David
2022 years ago

“So why do some think Iraq should be any different?”

Well, perhaps because rescuing innocent people from tyranny or genocide was really an also-ran justification for intervention rather than the key reason.

snuh
snuh
2022 years ago

“I understand it to mean an insistence on using a language that prioritises PoMo perceptions of an idealised reality over perceptions of how reality actually is.”

i have literally no idea what this means.

i say that the overuse of “politically correct” is sloppy on account of the term usually being used in an epithetic sense, as it is here.

James Hamilton
James Hamilton
2022 years ago

Well, perhaps because rescuing innocent people from tyranny or genocide was really an also-ran justification for intervention rather than the key reason.

Another PoMo arguement; action is taken and those predisposed to do start questioning motives. Not always relevant, and this is one of those times.

James Hamilton
James Hamilton
2022 years ago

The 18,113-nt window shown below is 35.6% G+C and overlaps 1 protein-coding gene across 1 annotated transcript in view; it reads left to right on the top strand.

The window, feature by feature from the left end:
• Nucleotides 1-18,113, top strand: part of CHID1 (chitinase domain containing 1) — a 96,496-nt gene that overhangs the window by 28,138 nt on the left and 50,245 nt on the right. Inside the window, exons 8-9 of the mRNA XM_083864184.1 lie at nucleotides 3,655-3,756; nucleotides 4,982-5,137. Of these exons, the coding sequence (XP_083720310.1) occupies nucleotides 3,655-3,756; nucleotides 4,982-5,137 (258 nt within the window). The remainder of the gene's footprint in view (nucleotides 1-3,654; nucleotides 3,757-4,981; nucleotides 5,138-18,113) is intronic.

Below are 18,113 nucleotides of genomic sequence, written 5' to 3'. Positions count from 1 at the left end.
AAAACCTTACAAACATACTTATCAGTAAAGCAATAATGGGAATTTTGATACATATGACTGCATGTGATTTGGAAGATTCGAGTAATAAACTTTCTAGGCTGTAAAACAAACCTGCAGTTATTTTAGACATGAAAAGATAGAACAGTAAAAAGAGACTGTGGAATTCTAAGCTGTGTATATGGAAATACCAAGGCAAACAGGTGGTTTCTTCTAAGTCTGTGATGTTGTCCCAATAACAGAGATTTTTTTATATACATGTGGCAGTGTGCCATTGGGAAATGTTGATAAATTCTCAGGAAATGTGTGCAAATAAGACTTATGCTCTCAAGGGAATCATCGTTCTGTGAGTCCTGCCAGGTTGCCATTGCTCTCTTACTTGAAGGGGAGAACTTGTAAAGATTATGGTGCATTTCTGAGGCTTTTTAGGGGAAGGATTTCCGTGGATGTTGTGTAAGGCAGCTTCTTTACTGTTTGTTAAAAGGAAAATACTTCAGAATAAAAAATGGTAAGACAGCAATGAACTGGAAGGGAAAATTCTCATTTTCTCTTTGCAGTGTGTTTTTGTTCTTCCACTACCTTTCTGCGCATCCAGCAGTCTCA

Whoops (see above), one of those times when it isn’t relevant.

David
2022 years ago

James, you don’t explain why you think that the motive for US / coalition of the willing intervention in Iraq was not relevant. In any case the US was quite vocal about motives *before* the action was taken, and it was as much then as after the action that people questioned the motives. Are you saying that the debate was irrelevant, that provided advancement of human rights was likely to be one of the outcomes, the justification provided by the US and the arguments against made by others was all irrelevant? How long does this motive vacuum last and when does it start? Would it expire if a year from now Iraq descends into something close to or worse than the previous regime? Would we then be allowed to ask whether such a fall could have been avoided if further effort had been given to gaining broader international (including UN) support?